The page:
Dodge repeats call for single regulator

By Bryan Borzykowski | December 11, 2006 | Last updated on December 11, 2006
3 min read

Canada will be “stuck in the middle of the 20th century,” unless the country moves forward on a single, uniform framework for securities regulation, says Bank of Canada governor David Dodge.

“We need to have a harmonized set of rules and single enforcement authority,” said Dodge during a question and answer session following a speech to the Economic Club of Toronto this afternoon. “Somehow in the end we will collectively come to our senses and have a single set of rules and a single enforcement authority. What that means or how the securities commission will come together is open for discussion.”

Even with a single regulator, Dodge says that rules governing large companies shouldn’t be the same as ones for smaller or mid-size organizations.

“The principles of [Canada’s] regulatory framework must apply to all firms,” he said, “but the application of the rules can, and should be tailored appropriately to take into account the size and complexity of the company.”

Dodge says the “1000 pages of tick the box rules” — referring to the Sarbanes-Oxley Act that American companies have to follow — will force smaller companies who want to become public stay private.

In his speech, Dodge also mentioned that regulatory frameworks in other countries have been greatly improved, therefore “eroding” Canada’s competitive advantage. He mentioned that observers have examined this country’s financial services sector and “noted that the productivity of this sector appears to be lower than that of other countries, particularly the Unites States.”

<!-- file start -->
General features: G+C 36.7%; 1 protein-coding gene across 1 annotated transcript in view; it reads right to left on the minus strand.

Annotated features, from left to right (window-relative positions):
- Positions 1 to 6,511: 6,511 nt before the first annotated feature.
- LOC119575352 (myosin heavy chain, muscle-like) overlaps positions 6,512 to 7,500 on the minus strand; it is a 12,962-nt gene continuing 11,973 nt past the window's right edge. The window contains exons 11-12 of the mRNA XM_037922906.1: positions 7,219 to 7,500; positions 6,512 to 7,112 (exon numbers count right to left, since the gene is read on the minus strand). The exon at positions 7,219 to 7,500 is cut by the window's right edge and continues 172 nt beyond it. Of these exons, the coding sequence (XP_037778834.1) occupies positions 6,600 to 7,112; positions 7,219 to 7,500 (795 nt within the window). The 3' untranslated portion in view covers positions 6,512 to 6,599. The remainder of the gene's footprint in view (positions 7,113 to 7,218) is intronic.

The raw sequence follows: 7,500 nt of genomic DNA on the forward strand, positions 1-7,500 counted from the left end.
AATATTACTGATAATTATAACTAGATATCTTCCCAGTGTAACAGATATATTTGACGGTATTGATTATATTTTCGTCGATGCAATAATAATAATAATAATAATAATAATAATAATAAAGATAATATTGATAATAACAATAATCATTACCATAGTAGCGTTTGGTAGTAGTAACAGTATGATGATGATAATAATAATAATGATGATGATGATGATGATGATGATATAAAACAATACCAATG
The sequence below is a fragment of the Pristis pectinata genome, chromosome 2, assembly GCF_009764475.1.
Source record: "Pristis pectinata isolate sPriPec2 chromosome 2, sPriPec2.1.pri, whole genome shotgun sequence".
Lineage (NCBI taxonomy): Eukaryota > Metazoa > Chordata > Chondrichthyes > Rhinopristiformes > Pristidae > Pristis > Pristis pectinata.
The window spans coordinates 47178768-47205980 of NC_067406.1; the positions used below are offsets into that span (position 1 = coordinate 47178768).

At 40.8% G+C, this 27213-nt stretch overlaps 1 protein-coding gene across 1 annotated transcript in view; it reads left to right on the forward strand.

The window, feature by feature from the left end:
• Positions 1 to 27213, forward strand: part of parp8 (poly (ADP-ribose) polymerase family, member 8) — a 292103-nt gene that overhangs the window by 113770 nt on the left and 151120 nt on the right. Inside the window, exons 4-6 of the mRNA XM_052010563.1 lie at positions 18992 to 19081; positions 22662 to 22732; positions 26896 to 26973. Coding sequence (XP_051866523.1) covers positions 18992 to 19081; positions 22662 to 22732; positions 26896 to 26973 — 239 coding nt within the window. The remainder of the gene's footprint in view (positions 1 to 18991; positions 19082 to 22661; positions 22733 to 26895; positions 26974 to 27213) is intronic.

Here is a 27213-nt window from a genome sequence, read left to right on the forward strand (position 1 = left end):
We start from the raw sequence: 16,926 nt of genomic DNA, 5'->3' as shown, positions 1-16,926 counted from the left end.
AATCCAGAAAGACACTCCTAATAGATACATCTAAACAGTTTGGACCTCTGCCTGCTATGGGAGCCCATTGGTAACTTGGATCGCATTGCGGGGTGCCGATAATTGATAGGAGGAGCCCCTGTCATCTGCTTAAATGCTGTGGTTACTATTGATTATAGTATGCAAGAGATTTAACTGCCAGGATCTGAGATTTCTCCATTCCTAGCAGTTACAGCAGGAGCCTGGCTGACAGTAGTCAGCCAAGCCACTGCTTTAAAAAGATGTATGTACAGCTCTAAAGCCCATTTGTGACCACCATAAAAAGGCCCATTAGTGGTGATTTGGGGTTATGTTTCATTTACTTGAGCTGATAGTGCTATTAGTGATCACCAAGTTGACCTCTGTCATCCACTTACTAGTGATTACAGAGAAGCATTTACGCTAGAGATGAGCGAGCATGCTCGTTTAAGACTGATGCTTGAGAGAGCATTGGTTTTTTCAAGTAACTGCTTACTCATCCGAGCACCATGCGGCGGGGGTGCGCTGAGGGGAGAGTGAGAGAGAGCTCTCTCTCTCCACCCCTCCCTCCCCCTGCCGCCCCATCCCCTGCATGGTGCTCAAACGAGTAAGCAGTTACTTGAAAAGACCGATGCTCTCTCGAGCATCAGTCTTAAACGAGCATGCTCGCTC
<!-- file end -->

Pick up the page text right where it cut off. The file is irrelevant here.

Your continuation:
Dodge appears to have support for the idea of streamlined securities regulation among some politicians in Ottawa. In a pre-budget report released last week, the House of Commons Standing Committee on Finance called on the federal government to conclude an agreement with the provincial and territorial governments on a single securities regulator no later than March 31, 2007, adding that the regulator should begin operations no later than June 30, 2007.

However, this ambitious timetable seems unlikely, considering the Tories’ current minority position, Quebec’s refusal to support a single regulator and concerns in the West that such a system would be dominated by Ontario.

Still, Finance Minister Jim Flaherty has said his government would work towards establishing a single regulator, but has not set a deadline of any kind. Insiders believe Flaherty may revive the topic in next year’s federal budget.

Dodge also says the central bank is looking closely at the issue of whether Canada’s financial institutions are efficient.

Preliminary research found that compared with U.S. banks, “There are unexploited economies of scale for Canadian banks. This suggests that Canadian banks are less efficient with regard to the scale of their operations and if banks could reap economies of scale there would be efficiency benefits to flow through the Canadian economy.”

Just how Canadian banks could become more efficient, such as through mergers, Dodge didn’t say. He did mention, however, that there is more to gain by having larger banking institutions.

“You need a larger scale for our institutions,” said Dodge after the speech. “But at the same time you must ensure that there is enough competition to drive further innovation.”

If Canada doesn’t find a way to create larger financial institutions, Dodge says the country could be in trouble. “Unless we can get greater economies of scale we’ll be less efficient than the global standard.”

Bryan Borzykowski is a Toronto-based freelance writer


Bryan Borzykowski